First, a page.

i guess if any fall out, i can just use PL and glue them back in for another 50 years.... lol

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Old 04-30-2009, 10:49 AM   #10
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Here's how it would look with 8" x 8" x 16" blocks. You can use smaller size blocks, but the cost of special size blocks might not be worth it.

All sealed up like this, there would be no need to leave the arched opening, as no dirt nor animals would wander beneath it.

On the bottom I show how each end of the pre-cast beams (they come in a handy 40" length) and blocks need to be notched with the masonry saw to allow for a continuious concrete and rebar bond. All you need to make are the two blue cuts... the red section will knock out with a sharp hammer blow.

And, of course, the ends need to be formed over with plywood for the pour............. This can easily be done with a long bar clamp holding the two ends against each other on each beam, no fuss, no muss, no nails.

For this, as shown with four levels, you'll need 34 regular blocks, 8 "half" blocks, and four 40" precast lintel beams. You can form and pour your own treads and top slab.

BTW............... For an application like this, since you will be pouring all the cells solid, you can either "dry stack" the blocks, using no mortar at all... or you can use minimal mortar joints. The reason for this is to maintain as short a riser height as possible. Fat mortar joints tend to take your heights into the illegal realm. But a standard block is 7-5/8" high, and therefore makes a perfect step height if you don't blow it with big mortar joints.

The average mortar joint is 3/8". This, added to the 7-5/8" of the block makes for a full 8" inches of rise. Not a good idea when the inspector puts a tape on it. And remember, your first course of blocks has to be either a couple of inches down in the earth, or the whole course be cut off a tread thickness in height.
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Old 04-30-2009, 12:03 PM   #11
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nice sketches, thank you for taking the time. i only need 2 steps up to the landing though, so that is less blocks, and i hadn't planned on any blocks along the back either, just 2 'columns' to take the steps and railing mounts. i suppose i should 'fess up. the reason i want it hollow underneath, no stair facings, and the archways is for my dog. she loves it under there right now and i so hate to disappoint her.... i also planned to slip in a chain ring. she's not quite trained enough to let her roam free like my other dog. he knows his yard and stays in it.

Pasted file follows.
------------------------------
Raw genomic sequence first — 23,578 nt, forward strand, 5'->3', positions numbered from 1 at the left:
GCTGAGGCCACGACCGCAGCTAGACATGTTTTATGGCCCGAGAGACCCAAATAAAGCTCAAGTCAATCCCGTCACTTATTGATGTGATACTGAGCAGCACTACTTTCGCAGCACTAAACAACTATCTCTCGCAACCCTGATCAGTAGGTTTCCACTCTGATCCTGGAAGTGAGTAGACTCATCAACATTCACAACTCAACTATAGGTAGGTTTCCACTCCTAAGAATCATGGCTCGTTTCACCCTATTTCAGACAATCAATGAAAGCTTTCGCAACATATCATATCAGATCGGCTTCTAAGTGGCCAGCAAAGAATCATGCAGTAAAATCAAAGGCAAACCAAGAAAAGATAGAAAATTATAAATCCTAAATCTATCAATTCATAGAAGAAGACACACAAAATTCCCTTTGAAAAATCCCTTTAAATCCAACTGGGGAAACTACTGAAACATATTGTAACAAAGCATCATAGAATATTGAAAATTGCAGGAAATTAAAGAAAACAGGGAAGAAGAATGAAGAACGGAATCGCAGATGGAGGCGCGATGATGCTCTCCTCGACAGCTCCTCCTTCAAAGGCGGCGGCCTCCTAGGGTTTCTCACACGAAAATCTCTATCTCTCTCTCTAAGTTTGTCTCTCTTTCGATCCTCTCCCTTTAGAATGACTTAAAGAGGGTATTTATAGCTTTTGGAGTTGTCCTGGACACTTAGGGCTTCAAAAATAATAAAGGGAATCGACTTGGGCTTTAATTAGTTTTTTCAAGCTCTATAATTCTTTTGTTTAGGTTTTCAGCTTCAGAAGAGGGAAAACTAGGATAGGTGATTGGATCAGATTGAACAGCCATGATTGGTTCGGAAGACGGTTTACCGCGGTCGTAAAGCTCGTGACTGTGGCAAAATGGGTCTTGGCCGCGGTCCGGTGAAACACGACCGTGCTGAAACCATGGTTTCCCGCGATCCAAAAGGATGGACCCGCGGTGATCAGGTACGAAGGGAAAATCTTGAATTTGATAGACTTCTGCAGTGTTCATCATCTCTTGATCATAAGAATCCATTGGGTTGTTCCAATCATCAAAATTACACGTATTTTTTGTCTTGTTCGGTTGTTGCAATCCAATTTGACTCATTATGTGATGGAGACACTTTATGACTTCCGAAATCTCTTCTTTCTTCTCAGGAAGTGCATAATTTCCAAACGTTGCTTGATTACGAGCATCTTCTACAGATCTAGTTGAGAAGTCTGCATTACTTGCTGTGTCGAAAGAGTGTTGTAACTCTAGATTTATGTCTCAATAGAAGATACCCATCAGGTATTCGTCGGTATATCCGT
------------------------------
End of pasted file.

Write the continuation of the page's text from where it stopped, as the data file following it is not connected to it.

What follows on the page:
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Old 04-30-2009, 12:35 PM   #12
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Quote:
Originally Posted by DangerMouse View Post
nice sketches, thank you for taking the time. i only need 2 steps up to the landing though, so that is less blocks, and i hadn't planned on any blocks along the back either, just 2 'columns' to take the steps and railing mounts. i suppose i should 'fess up. the reason i want it hollow underneath, no stair facings, and the archways is for my dog. she loves it under there right now and i so hate to disappoint her.... i also planned to slip in a chain ring. she's not quite trained enough to let her roam free like my other dog. he knows his yard and stays in it.

DM
I'm laughing. I think I already knew that. My dog just loves crawling up under my pickup whenever I'm out in the yard. It's shady, got the good oil smell, and he can watch me.

But as I said, arches are not difficult to form and pour... although that will make "dry stacking" pretty problematic.

On new steps, you will be subject to current codes. Make sure the inspector will buy having the riser fronts completely open. Sometimes they require you to block in at least enough of them so that a foot (or a toddler's head) cannot get caught under there.
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Old 04-30-2009, 01:18 PM   #13
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Here's an idea. Of course, with one less step, your side lintel beam would be at the top.

The first step lintel beam has also been replaced with blocks turned on edge for a doggie view port.
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Old 04-30-2009, 05:59 PM   #14
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How about this one?

Correct number of steps
Smaller upper slab (The bottom view has an 8" shorter top slab.)
Less blocks
Opening in the back and on both sides
Doggie viewport in the front
And you can even form an arch in there with plywood if you want.
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Old 04-30-2009, 08:54 PM   #15
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willy. my compliments on your drawings. if you don't mind me asking... what software did you use? once again nice work.